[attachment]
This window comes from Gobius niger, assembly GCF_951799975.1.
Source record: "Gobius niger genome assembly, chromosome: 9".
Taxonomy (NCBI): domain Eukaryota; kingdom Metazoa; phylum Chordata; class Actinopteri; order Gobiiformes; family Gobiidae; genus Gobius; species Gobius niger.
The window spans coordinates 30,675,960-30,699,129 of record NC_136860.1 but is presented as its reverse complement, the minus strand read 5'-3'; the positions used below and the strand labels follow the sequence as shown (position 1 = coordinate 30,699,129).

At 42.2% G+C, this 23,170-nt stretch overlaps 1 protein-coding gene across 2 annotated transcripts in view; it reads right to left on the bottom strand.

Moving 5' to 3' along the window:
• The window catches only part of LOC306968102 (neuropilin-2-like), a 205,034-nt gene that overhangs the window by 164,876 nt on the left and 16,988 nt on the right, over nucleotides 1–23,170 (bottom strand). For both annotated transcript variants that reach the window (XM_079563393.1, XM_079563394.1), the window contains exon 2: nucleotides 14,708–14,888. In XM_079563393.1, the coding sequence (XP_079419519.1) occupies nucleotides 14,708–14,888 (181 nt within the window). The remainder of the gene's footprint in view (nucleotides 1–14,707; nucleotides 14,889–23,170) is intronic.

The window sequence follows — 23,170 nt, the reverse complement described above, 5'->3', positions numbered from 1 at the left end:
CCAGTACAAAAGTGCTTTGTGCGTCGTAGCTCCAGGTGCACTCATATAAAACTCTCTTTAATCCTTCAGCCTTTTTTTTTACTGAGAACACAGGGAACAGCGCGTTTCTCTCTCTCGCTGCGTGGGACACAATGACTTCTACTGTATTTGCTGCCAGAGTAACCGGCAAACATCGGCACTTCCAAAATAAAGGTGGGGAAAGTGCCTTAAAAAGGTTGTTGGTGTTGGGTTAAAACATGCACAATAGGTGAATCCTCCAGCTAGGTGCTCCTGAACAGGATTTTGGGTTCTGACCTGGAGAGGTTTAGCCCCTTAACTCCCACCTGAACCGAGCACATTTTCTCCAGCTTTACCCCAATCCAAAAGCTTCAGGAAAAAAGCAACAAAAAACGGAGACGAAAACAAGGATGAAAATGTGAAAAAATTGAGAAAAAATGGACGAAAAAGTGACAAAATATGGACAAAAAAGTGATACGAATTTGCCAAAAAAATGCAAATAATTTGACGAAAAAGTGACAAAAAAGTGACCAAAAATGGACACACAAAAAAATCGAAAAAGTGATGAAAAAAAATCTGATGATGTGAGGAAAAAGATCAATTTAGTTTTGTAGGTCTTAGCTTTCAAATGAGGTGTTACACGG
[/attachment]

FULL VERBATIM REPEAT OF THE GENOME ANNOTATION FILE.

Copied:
This window comes from Gobius niger, assembly GCF_951799975.1.
Source record: "Gobius niger genome assembly, chromosome: 9".
Taxonomy (NCBI): domain Eukaryota; kingdom Metazoa; phylum Chordata; class Actinopteri; order Gobiiformes; family Gobiidae; genus Gobius; species Gobius niger.
The window spans coordinates 30,675,960-30,699,129 of record NC_136860.1 but is presented as its reverse complement, the minus strand read 5'-3'; the positions used below and the strand labels follow the sequence as shown (position 1 = coordinate 30,699,129).

At 42.2% G+C, this 23,170-nt stretch overlaps 1 protein-coding gene across 2 annotated transcripts in view; it reads right to left on the bottom strand.

Moving 5' to 3' along the window:
• The window catches only part of LOC306968102 (neuropilin-2-like), a 205,034-nt gene that overhangs the window by 164,876 nt on the left and 16,988 nt on the right, over nucleotides 1–23,170 (bottom strand). For both annotated transcript variants that reach the window (XM_079563393.1, XM_079563394.1), the window contains exon 2: nucleotides 14,708–14,888. In XM_079563393.1, the coding sequence (XP_079419519.1) occupies nucleotides 14,708–14,888 (181 nt within the window). The remainder of the gene's footprint in view (nucleotides 1–14,707; nucleotides 14,889–23,170) is intronic.

The window sequence follows — 23,170 nt, the reverse complement described above, 5'->3', positions numbered from 1 at the left end:
CCAGTACAAAAGTGCTTTGTGCGTCGTAGCTCCAGGTGCACTCATATAAAACTCTCTTTAATCCTTCAGCCTTTTTTTTTACTGAGAACACAGGGAACAGCGCGTTTCTCTCTCTCGCTGCGTGGGACACAATGACTTCTACTGTATTTGCTGCCAGAGTAACCGGCAAACATCGGCACTTCCAAAATAAAGGTGGGGAAAGTGCCTTAAAAAGGTTGTTGGTGTTGGGTTAAAACATGCACAATAGGTGAATCCTCCAGCTAGGTGCTCCTGAACAGGATTTTGGGTTCTGACCTGGAGAGGTTTAGCCCCTTAACTCCCACCTGAACCGAGCACATTTTCTCCAGCTTTACCCCAATCCAAAAGCTTCAGGAAAAAAGCAACAAAAAACGGAGACGAAAACAAGGATGAAAATGTGAAAAAATTGAGAAAAAATGGACGAAAAAGTGACAAAATATGGACAAAAAAGTGATACGAATTTGCCAAAAAAATGCAAATAATTTGACGAAAAAGTGACAAAAAAGTGACCAAAAATGGACACACAAAAAAATCGAAAAAGTGATGAAAAAAAATCTGATGATGTGAGGAAAAAGATCAATTTAGTTTTGTAGGTCTTAGCTTTCAAATGAGGTGTTACACGG